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Ontario Schools: stalemate in negotiations, CUPE towards the strike

TORONTO – Another step towards the strike. That’s what the Canadian Union of Public Employees (CUPE) has done, representing 55,000 Ontario education workers – including custodians, librarians and early childhood educators: since negotiations with the government fail to deliver anything, the union has requested the so-called “no board” report that could put them on a legal strike position in less than three weeks. 

On October 3, CUPE announced that 96.5% of its members voted in favor of abstaining from work if negotiations with the Ontario government fail to produce the desired results. And now, after two more meetings, the balance has not yet moved. “We were at the table for another two days waiting for the government and the school authorities to submit a reasonable offer, but it did not happen — said Laura Walton, president of the Ontario School Boards Council of Unions (OSBCU) of CUPE – they did not even make a step forward on key issues. As a result, we have been put in a position to request a no-board relationship to press and reach a negotiated agreement.”

If the conciliator issues a “no board” report, a decision that usually takes a couple of days, it kicks off a 17-day countdown before the union is in a legal strike position. So far Walton has not indicated whether education workers would undertake a full strike, a white strike, or another course of action.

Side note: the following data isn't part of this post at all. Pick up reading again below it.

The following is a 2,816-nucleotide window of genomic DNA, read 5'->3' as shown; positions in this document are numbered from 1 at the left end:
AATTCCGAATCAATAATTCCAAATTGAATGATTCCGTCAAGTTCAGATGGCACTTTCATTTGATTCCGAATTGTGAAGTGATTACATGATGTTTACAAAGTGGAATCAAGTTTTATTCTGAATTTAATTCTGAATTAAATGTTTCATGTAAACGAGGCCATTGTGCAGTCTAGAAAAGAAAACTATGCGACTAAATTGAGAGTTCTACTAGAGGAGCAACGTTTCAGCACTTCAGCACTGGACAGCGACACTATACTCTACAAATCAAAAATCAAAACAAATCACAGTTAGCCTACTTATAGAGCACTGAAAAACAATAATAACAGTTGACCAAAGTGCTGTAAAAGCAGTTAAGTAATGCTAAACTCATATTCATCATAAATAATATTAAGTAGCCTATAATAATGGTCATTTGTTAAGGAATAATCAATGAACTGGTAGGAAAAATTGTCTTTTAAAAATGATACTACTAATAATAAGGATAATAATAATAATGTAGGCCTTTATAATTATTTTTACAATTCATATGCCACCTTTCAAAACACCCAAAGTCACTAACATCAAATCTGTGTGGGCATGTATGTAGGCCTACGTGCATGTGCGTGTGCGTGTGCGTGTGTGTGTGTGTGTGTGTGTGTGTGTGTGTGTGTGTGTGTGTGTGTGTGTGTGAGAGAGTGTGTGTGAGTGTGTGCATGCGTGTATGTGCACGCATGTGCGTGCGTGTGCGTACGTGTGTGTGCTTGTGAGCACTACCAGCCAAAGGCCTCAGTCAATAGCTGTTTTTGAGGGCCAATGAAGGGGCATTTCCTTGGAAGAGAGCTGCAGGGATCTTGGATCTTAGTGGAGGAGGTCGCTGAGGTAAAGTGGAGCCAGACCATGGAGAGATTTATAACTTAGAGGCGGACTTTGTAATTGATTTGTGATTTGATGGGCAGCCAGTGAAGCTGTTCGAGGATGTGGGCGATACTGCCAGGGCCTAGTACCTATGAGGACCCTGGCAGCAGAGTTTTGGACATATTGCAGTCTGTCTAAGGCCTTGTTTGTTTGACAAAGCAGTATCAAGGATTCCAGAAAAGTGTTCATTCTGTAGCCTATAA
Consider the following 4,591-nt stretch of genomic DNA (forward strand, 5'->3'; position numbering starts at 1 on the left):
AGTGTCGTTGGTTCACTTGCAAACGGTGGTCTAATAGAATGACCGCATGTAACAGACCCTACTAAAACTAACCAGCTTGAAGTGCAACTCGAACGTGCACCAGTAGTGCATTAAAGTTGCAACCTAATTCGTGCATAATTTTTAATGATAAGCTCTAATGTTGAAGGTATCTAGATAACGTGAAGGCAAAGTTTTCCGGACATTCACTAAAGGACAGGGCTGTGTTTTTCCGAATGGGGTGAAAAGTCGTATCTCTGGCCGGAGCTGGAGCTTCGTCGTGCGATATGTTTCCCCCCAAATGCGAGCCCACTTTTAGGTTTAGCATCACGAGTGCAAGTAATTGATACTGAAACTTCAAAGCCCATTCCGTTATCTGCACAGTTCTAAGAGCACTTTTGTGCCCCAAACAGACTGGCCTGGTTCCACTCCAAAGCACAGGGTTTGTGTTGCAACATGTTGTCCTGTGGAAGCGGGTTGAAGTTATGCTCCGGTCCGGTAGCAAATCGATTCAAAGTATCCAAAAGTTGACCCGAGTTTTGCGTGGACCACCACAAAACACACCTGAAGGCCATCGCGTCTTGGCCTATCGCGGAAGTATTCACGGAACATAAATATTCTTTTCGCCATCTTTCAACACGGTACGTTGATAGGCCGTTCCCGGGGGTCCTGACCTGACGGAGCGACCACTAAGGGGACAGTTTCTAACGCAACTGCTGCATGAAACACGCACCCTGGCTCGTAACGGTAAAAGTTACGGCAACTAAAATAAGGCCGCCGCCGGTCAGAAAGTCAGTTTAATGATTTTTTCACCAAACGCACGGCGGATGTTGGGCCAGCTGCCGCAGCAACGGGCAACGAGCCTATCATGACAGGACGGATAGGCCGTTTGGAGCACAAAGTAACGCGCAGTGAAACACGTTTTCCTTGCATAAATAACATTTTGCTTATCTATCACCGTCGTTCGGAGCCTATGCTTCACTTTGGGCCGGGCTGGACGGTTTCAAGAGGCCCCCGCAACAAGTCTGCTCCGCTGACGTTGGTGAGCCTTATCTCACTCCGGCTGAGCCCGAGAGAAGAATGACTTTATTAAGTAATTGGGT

The tug-of-war between the government and the union has been going on for months now and an understanding seems to be really far away if we consider that both are perched on very distant positions. While the CUPE continues to call for annual increases of 11.7% in payroll the government offers salary increases of 2% per year for workers earning less than $40,000 and 1.25% for everyone else.

The hope, at the moment, is that the next two days of negotiations scheduled for October 17 and October 18 will unblock the situation. These talks, however, – given the unshakability of the two sides – could still make a hole in the water. Education Minister Stephen Lecce reiterated for the umpteenth time that the government is ready to reach a fair agreement and called CUPE’s demands unreasonable. “After going back to school for a month and catching up with the study, I can’t imagine that parents and children this weekend thanked the education unions for their efforts to stop classes,” Lecce said.

Lecce also reiterated that the government “will make sure that children stay in the classroom. Full stop.” A line, his, that leaves no room for yielding, especially with regard to remuneration. Last Thursday, Ontario Prime Minister Doug Ford bluntly threatened preception. “Don’t force my hand,” he told CUPE members. Continuing on the road that leads to the strike, he has therefore hinted, is not a good idea at all, it will not give them the desired results.

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